Black women’s hair has often been misunderstood and only recently has it been given its due in the mainstream beauty world, said Sandroa Chicago-based photographer whose new book puts black hairstyles on a pedestal.
Crowns: my hair, my soul, my freedom been published this spring and is full of vibrant portraits and more. Besides Sandro’s work, contributors included actress Angela Bassett, who wrote the foreword, and poet and Chicago native Patricia Smith, who wrote Unleashed siesta for the book.
Sandro created the book as a gift to the black community around the world, he told WBEZ Reset.
“[The book is] celebrating the diversity, artistry and power of black women’s hair,” he said. “This is a project that shines a light on the many ways that black hair [is presented] and how women embrace their hair.
As a white man from Elgin, Sandro said he was inspired by his wife, Claude-Aline, who is black and told Sandro about his struggles in the corporate world, where she had to follow rules that often discriminate against black hair.
“Claude was my first inspiration, you know, and then together we started noticing all over the city of Chicago, the corporate laws started to become more lenient to the way black men and black women could wear their hair at work,” Sandro said. “We started scouting out women with the most amazing hairstyles, whether it was pearls, braids or cornrows, or wearing them au natural or wearing wigs.”
Sandro said he wanted to show the world that this shift in how black women wear their hair is really happening.
He said the idea turned into a project four or five years ago to EXPO Chicago, where it received a strong response from attendees. Among the nearly 400 women Sandro photographed for the project, he said he heard stories of insults, discrimination at work and being kicked out of school for wearing braids or beads.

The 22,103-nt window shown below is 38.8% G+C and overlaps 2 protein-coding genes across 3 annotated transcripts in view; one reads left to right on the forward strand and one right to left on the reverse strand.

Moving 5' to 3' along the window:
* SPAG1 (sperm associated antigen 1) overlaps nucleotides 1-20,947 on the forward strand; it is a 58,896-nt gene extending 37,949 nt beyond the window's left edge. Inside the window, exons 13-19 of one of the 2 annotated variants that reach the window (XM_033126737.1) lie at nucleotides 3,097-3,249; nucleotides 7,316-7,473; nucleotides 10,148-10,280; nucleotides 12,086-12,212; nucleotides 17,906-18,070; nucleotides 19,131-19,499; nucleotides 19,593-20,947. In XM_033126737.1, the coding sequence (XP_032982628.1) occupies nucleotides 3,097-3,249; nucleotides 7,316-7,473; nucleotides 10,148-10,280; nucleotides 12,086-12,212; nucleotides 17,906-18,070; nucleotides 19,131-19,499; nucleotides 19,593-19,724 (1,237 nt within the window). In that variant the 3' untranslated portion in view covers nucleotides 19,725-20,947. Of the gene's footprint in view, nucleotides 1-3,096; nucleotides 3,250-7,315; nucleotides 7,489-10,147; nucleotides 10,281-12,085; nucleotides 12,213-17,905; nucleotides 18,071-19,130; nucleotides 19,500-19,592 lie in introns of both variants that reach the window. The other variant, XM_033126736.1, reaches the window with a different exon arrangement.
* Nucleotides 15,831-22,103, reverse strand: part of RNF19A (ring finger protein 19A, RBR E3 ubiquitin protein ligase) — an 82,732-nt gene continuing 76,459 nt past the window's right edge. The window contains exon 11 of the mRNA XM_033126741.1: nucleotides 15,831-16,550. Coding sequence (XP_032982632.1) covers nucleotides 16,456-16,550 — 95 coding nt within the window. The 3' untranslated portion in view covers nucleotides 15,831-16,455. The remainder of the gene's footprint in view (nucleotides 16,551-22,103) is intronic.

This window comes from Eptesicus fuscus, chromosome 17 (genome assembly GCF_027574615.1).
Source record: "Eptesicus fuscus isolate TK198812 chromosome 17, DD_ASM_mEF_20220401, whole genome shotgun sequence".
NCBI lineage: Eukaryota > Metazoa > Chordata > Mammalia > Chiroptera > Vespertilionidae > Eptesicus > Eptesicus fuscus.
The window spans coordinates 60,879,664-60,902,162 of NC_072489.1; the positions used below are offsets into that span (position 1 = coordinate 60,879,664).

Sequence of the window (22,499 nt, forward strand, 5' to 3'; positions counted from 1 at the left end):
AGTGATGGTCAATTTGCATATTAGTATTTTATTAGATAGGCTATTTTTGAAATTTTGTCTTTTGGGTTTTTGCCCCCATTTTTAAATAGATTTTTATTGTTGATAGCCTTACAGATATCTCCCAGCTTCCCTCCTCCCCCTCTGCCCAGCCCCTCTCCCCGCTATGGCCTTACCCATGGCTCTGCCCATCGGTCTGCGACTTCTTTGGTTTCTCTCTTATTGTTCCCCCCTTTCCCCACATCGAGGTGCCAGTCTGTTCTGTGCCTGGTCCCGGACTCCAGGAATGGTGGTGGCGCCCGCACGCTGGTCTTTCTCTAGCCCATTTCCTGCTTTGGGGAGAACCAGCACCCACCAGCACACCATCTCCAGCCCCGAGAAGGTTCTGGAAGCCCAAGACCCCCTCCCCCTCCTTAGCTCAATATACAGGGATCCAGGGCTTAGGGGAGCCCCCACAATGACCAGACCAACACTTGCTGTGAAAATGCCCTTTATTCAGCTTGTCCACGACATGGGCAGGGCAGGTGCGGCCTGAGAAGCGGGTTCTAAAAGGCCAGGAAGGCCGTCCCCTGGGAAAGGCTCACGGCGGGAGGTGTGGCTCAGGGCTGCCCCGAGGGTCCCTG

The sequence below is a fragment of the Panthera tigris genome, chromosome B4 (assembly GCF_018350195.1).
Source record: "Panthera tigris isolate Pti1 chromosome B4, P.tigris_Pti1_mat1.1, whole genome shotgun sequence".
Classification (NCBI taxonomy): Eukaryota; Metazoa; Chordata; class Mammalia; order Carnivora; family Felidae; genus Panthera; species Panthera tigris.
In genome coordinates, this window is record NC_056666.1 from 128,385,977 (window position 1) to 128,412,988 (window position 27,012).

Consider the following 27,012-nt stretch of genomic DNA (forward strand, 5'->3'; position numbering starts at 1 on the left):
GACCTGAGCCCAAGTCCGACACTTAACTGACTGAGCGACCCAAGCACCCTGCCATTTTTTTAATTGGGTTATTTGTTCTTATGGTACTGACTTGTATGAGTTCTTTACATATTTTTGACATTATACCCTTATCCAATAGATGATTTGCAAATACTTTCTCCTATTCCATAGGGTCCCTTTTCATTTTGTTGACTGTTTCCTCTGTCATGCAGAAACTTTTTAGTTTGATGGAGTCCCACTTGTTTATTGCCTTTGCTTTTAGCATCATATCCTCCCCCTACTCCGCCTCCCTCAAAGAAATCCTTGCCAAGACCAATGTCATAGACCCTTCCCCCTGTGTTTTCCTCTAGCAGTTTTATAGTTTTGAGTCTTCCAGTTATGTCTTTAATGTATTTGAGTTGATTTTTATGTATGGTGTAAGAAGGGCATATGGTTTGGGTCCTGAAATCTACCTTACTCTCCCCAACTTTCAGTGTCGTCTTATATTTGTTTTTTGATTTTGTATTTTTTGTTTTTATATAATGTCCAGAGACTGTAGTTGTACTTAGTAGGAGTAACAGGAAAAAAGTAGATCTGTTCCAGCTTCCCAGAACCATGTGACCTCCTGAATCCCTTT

After EXPO Chicago, Sandro decided to take the project to South Africa, where he took more photos of women’s hairstyles.
Crowns: my hair, my soul, my freedom contains 140 portraits. The women are shown with black paint on their faces and upper bodies, and bright splashes of color in the background.
One of the reasons for presenting his subjects in this way is Sandro’s admiration for the artist’s style. Kerry James Marshall.
But Sandro said the presentation was also made to recognize the range of skin tones in black women and men.
“And within that range of black people, there’s an awful lot of prejudice in the black community…It again pains me greatly to know that within black culture itself, there’s so much animosity towards color,” Sandro said. “I really wanted to even out everyone here…and I think that black black makes each of the very beautiful people that much more striking.”
To further even out each of the subjects in the portraits, no clothing can be seen – just the subjects shoulders up – which, according to Sandro, means viewers cannot judge any of the subjects by what they are wearing, so that the focus is almost entirely on the hairstyles.
The name of the book is based on the CROWN ACT, which stands for “Creating a Respectful and Open World for Natural Hair,” and was passed by the U.S. House of Representatives in March. The bill has yet to pass the Senate, but President Joe Biden has strongly supported it, according to NRP.
Sandro said he showed each portrait subject what he was doing with his project to gauge their reactions, and the response was overwhelmingly positive.
“I think they were all ready to get up on that pedestal and say, ‘Look at me, I look good with my hair no matter how I wear it,'” he said.
Bianca Cseke is a digital producer at WBEZ. Am here @biancacseke1.